As I wrote on my Doi Ilish recipe post, a dish remains a silent witness to changing generations, different kitchens in different places and how with technology, the cooking method evolves. So it was a pleasant surprise when ITC Sonar Kolkata started the festival of Royal recipes fit for a Queen to celebrate the Ilish and bring to the commoners table some closely guarded recipes from erstwhile Royal Households. Some of them date back to the year 1600. The Bengal Rajbari Ilish spread will be available in ITC Sonar for the entire month of August at the Eden Pavilion.
Who discovered smoked Hilsa? Sovabazar Rajbari, Lord Clive and Bengal Rajbari Ilish recipes to woo your husband -an age old trick relevant even now
We met Salma Deb, the 5th generation daughter in law of Sovabazar Rajbari who was attending this event – She passed on an age old trick, which is relevant till now. Ilish is a delicacy to be cherished and needs time to eat. Whenever the wives needed time from husbands as dinner was the only interaction time and needed to discuss something important – Ilish or Crab was a savior. They would serve that as part of dinner and the time devoted behind deboning and slow eating the fish would be the time window for them to discuss important family affairs. I realised this is a trick which is so prevalent till now. Sovabazar Rajbari has been host to many dignitaries from the British Raj as well as the legends of Bengal like Raja Ram Mohan Roy, Vidyasagar and many more. Naturally, Ilish played a key role in pleasing the taste buds. Sugandhi Ilish (Fragrant Ilish) was a personal favourite of Raja Naba Krishna Deb and it is a recipe beyond the popular Shorshe Ilish, made with yogurt and some common ingredients like hand-pounded whole garam masalas.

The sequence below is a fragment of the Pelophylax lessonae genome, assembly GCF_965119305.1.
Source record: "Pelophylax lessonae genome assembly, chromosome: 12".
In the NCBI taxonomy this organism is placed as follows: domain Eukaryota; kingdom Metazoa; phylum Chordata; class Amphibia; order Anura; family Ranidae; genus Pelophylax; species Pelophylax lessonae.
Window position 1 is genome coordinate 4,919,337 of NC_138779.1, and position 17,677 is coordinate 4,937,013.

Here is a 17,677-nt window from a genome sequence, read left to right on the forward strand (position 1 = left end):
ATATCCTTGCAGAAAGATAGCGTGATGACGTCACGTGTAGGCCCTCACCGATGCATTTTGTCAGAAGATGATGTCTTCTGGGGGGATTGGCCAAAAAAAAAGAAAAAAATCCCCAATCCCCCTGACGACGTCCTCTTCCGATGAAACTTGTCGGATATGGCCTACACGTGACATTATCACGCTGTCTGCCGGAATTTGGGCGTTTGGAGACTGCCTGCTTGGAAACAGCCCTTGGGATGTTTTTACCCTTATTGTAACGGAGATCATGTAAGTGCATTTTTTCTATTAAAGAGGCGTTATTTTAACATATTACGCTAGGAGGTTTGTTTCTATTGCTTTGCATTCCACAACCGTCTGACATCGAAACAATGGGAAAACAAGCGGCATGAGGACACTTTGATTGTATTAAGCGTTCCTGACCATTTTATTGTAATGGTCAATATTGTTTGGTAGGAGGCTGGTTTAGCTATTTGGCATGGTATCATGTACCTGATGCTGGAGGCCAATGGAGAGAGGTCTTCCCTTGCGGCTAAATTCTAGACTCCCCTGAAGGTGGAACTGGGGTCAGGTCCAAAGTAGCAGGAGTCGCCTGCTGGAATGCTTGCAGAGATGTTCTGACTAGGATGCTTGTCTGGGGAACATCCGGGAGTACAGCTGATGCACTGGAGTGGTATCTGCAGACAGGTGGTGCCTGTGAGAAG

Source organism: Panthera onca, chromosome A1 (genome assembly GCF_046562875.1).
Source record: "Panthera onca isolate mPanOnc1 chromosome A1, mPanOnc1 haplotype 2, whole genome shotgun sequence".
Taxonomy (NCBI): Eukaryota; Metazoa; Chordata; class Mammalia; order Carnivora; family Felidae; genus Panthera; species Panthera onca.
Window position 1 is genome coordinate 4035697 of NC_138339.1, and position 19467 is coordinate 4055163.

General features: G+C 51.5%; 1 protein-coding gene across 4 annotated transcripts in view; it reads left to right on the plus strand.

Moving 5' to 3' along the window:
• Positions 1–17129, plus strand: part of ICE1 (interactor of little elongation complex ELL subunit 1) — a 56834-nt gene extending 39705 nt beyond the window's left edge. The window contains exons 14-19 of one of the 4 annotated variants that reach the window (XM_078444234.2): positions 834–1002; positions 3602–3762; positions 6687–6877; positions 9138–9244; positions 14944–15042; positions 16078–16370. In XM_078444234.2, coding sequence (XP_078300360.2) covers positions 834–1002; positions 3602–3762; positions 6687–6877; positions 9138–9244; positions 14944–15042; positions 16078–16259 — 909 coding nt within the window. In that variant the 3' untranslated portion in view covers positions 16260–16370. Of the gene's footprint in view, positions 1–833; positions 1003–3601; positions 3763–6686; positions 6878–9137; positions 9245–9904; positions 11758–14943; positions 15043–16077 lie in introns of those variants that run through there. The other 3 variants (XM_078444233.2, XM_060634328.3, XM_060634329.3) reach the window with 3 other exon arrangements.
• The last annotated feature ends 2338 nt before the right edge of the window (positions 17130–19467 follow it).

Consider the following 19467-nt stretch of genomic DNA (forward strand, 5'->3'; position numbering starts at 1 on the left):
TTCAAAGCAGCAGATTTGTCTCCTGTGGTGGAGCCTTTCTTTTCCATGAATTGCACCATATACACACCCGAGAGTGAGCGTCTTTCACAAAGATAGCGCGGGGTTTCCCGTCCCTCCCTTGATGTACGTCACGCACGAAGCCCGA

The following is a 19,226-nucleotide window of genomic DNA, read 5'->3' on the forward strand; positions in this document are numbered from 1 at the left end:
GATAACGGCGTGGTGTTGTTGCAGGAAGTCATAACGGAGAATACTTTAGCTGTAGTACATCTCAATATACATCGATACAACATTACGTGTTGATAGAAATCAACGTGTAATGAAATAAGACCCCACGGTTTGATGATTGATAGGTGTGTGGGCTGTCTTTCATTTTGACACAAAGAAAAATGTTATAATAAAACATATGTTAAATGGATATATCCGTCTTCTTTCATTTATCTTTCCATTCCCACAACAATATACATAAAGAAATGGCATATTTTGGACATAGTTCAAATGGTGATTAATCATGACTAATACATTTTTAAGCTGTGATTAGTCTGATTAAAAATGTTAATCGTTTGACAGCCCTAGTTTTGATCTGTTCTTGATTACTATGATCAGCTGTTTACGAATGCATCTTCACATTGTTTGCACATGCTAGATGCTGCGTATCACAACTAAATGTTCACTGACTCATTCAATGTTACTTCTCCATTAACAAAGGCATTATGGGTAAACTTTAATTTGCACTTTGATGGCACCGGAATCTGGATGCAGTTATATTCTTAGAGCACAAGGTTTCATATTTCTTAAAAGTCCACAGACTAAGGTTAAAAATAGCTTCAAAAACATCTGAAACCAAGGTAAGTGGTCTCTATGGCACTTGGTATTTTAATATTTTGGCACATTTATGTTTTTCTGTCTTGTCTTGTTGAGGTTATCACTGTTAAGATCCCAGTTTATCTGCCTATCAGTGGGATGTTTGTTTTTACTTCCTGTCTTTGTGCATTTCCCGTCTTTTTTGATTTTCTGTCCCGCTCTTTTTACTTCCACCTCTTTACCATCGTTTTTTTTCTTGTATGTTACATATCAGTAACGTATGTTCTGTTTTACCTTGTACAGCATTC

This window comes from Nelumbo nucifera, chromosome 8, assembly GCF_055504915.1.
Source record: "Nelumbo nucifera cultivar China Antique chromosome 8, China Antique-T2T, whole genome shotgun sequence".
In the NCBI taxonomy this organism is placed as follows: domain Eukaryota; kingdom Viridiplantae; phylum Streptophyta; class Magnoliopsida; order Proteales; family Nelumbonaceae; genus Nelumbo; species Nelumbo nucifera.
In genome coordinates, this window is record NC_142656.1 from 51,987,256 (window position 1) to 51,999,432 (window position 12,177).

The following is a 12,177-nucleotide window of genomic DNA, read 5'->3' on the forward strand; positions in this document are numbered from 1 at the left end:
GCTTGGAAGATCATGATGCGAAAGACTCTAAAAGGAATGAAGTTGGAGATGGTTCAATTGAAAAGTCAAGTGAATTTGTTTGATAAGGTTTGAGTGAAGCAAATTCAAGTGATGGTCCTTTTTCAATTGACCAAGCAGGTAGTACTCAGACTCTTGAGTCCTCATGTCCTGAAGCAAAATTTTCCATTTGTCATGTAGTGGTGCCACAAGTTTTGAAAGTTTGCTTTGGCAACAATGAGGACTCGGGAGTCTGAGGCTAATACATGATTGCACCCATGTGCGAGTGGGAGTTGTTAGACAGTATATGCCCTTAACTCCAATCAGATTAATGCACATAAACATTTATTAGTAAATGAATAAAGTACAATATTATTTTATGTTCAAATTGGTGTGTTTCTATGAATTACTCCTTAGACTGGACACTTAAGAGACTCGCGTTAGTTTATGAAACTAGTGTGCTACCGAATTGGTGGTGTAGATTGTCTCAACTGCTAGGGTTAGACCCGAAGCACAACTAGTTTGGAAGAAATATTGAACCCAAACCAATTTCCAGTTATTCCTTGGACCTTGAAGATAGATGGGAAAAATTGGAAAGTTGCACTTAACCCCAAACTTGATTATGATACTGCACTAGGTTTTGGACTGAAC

We got talking about the legendary Smoked Hilsa. According to Pritha Sen, eminent food chronicler and researcher, the Smoked Hilsa was born aboard the Goalondo Ghaat steamers which ferried passengers between East Bengal and West Bengal. Made by Mog Barua cooks, it soon found its way into the Raj kitchens of Calcutta. Popular lore attributes its first appearance in the then Grand Hotel, prepared by Chef Nibaran Das. Ms Das adds to the legend, saying that boneless Smoked hilsa came was an innovation to entertain colonial guests who could only use a fork and knife to tackle this fish. Lord Clive, Lord Wellesley and Warren Hastings used to be frequent guests of this Raj Bari and were served this revered dish.